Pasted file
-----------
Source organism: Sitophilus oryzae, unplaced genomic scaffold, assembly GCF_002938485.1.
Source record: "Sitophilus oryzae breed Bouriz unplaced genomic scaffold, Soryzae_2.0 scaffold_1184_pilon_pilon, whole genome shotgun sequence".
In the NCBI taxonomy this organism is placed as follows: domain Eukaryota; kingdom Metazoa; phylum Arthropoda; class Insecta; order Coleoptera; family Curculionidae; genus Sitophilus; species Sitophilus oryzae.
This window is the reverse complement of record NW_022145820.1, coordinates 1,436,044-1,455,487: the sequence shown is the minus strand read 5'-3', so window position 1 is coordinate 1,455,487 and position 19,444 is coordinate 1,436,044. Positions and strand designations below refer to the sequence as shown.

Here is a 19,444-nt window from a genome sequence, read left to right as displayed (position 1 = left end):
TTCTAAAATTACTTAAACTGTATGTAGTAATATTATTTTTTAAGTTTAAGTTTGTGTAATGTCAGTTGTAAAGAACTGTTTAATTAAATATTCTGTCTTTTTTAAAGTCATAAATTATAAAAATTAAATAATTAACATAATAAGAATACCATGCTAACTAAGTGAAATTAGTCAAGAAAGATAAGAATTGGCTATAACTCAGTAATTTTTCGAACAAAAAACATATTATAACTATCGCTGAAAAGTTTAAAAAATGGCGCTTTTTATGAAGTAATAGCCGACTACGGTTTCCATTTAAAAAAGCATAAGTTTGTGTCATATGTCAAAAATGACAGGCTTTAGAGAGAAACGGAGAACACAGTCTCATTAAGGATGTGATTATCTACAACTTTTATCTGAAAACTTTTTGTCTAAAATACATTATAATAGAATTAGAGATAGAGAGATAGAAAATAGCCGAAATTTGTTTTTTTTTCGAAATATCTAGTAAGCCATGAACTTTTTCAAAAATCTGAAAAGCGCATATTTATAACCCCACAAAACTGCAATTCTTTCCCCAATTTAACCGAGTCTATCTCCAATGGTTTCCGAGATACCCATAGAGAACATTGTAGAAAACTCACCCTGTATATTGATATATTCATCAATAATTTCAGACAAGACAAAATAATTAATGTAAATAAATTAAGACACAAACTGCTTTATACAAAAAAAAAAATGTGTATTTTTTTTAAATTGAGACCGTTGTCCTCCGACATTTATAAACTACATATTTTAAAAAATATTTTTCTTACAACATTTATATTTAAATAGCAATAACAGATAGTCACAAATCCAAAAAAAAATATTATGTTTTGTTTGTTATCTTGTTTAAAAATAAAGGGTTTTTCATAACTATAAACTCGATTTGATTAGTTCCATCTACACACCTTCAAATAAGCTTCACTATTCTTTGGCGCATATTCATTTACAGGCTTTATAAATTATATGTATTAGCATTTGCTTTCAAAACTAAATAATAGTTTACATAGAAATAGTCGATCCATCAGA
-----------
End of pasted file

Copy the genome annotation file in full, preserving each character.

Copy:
Source organism: Sitophilus oryzae, unplaced genomic scaffold, assembly GCF_002938485.1.
Source record: "Sitophilus oryzae breed Bouriz unplaced genomic scaffold, Soryzae_2.0 scaffold_1184_pilon_pilon, whole genome shotgun sequence".
In the NCBI taxonomy this organism is placed as follows: domain Eukaryota; kingdom Metazoa; phylum Arthropoda; class Insecta; order Coleoptera; family Curculionidae; genus Sitophilus; species Sitophilus oryzae.
This window is the reverse complement of record NW_022145820.1, coordinates 1,436,044-1,455,487: the sequence shown is the minus strand read 5'-3', so window position 1 is coordinate 1,455,487 and position 19,444 is coordinate 1,436,044. Positions and strand designations below refer to the sequence as shown.

Here is a 19,444-nt window from a genome sequence, read left to right as displayed (position 1 = left end):
TTCTAAAATTACTTAAACTGTATGTAGTAATATTATTTTTTAAGTTTAAGTTTGTGTAATGTCAGTTGTAAAGAACTGTTTAATTAAATATTCTGTCTTTTTTAAAGTCATAAATTATAAAAATTAAATAATTAACATAATAAGAATACCATGCTAACTAAGTGAAATTAGTCAAGAAAGATAAGAATTGGCTATAACTCAGTAATTTTTCGAACAAAAAACATATTATAACTATCGCTGAAAAGTTTAAAAAATGGCGCTTTTTATGAAGTAATAGCCGACTACGGTTTCCATTTAAAAAAGCATAAGTTTGTGTCATATGTCAAAAATGACAGGCTTTAGAGAGAAACGGAGAACACAGTCTCATTAAGGATGTGATTATCTACAACTTTTATCTGAAAACTTTTTGTCTAAAATACATTATAATAGAATTAGAGATAGAGAGATAGAAAATAGCCGAAATTTGTTTTTTTTTCGAAATATCTAGTAAGCCATGAACTTTTTCAAAAATCTGAAAAGCGCATATTTATAACCCCACAAAACTGCAATTCTTTCCCCAATTTAACCGAGTCTATCTCCAATGGTTTCCGAGATACCCATAGAGAACATTGTAGAAAACTCACCCTGTATATTGATATATTCATCAATAATTTCAGACAAGACAAAATAATTAATGTAAATAAATTAAGACACAAACTGCTTTATACAAAAAAAAAAATGTGTATTTTTTTTAAATTGAGACCGTTGTCCTCCGACATTTATAAACTACATATTTTAAAAAATATTTTTCTTACAACATTTATATTTAAATAGCAATAACAGATAGTCACAAATCCAAAAAAAAATATTATGTTTTGTTTGTTATCTTGTTTAAAAATAAAGGGTTTTTCATAACTATAAACTCGATTTGATTAGTTCCATCTACACACCTTCAAATAAGCTTCACTATTCTTTGGCGCATATTCATTTACAGGCTTTATAAATTATATGTATTAGCATTTGCTTTCAAAACTAAATAATAGTTTACATAGAAATAGTCGATCCATCAGA